A health care coalition is a group of local health care and responder organizations that collaborate to prepare for emergencies. Health care coalitions reflect the unique needs and characteristics of local jurisdictions. Coalitions are a key requirement to The Hospital Preparedness Program (HPP).

The Hospital Preparedness Program is a division of the Office of the Assistant Secretary for Preparedness and Response (ASPR). Funding from ASPR supports Tennessee’s local-level health care system preparedness, mitigation, response, and recovery as outlined in the health care preparedness capabilities.

The Tennessee Highland Rim Health Care Coalition’s primary mission is to support health care organizations during emergency response and recovery.

An element of this mission is promoting the integration of coalition member organizations into the broader community response. Our service area encompasses all of Tennessee Emergency Medical Services Region 5, which includes Cheatham, Davidson, Dickson, Houston, Humphreys, Montgomery, Robertson, Rutherford, Stewart, Sumner, Trousdale, Williamson, and Wilson Counties.

Our health care coalition includes a full range of health care assets that provide “point of service” medical care and other medically related services during a mass casualty and/or mass effect incident. This includes hospitals, community health centers, integrated health care systems, private physician offices, outpatient clinics, dialysis and other specialty treatment centers, and long-term care facilities (nursing homes and other skilled nursing facilities), and home care/hospice.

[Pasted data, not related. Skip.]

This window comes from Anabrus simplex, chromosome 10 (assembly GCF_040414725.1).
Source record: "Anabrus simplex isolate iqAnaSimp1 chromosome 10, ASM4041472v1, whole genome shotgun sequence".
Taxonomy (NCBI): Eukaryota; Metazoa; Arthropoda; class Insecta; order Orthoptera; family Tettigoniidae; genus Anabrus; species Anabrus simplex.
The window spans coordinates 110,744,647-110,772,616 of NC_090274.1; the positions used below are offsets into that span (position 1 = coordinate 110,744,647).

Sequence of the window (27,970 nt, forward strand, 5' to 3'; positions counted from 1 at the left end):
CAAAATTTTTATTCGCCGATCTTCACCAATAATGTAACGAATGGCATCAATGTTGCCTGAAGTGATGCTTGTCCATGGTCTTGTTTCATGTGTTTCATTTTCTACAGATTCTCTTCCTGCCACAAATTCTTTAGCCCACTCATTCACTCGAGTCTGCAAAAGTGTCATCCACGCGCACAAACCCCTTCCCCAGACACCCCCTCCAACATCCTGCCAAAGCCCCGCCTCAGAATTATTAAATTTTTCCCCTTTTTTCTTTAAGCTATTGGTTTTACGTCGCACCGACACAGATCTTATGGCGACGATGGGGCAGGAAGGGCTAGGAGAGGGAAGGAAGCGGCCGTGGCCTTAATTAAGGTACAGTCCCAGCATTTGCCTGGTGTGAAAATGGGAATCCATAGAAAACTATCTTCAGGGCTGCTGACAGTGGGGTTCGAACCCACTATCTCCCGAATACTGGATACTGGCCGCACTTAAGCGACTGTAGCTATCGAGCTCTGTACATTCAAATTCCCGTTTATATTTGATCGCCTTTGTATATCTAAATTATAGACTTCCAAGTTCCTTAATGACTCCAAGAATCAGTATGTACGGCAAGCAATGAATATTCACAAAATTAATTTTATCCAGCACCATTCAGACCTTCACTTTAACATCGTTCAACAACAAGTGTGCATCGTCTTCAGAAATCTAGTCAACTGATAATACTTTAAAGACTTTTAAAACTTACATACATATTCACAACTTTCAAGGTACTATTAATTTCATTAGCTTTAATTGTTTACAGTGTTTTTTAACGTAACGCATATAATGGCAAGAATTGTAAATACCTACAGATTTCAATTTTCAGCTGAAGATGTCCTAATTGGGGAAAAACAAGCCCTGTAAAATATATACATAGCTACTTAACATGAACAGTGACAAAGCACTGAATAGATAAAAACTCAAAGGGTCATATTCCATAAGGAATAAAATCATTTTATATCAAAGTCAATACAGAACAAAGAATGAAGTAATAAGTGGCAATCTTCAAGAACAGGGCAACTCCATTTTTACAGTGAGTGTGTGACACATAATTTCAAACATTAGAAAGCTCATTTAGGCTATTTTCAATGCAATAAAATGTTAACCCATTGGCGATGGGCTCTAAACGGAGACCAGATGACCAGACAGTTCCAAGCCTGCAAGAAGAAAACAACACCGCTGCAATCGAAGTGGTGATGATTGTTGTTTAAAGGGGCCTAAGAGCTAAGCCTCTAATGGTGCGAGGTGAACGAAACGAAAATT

What we do

In the event of a mass casualty or natural catastrophe, the coalition conducts a range of activities to achieve its stated objectives. Some examples of possible activities for the coalition’s response organization are provided below.

  • Provide notification to member organizations that an actual or potential incident is developing. This allows for very rapid response (i.e., within minutes) on a 24/7 basis. The notification threshold is set by coalition member organizations such that if one member knows an incident is happening, all will learn of it rapidly.
  • Provide a mechanism to rapidly disseminate information from Incident Command and other authorities to coalition member organizations so that they can effectively and safely participate in emergency response.
  • Rapidly disseminate information from coalition member organizations to Incident Command and other authorities at their request.

City at Night


  • Convene (often virtually) specific personnel (senior executives, technical specialists, etc.) from coalition member organizations at the request of incident command authorities to discuss strategic issues or make policy recommendations related to the Health Care response.
  • Help coalition member organizations obtain incident-related information that is not otherwise readily available. The coalition response organization can serve as the official representative of member organizations to seek incident details that are important to the Health Care response.
  • Disseminate resource needs to members and help match organizations that request mutual aid or other assistance with organizations that can provide the needed assistance.
  • Facilitate the coordination of response actions among member organizations if this is requested by the coalition’s responding members and/or by jurisdictional authorities.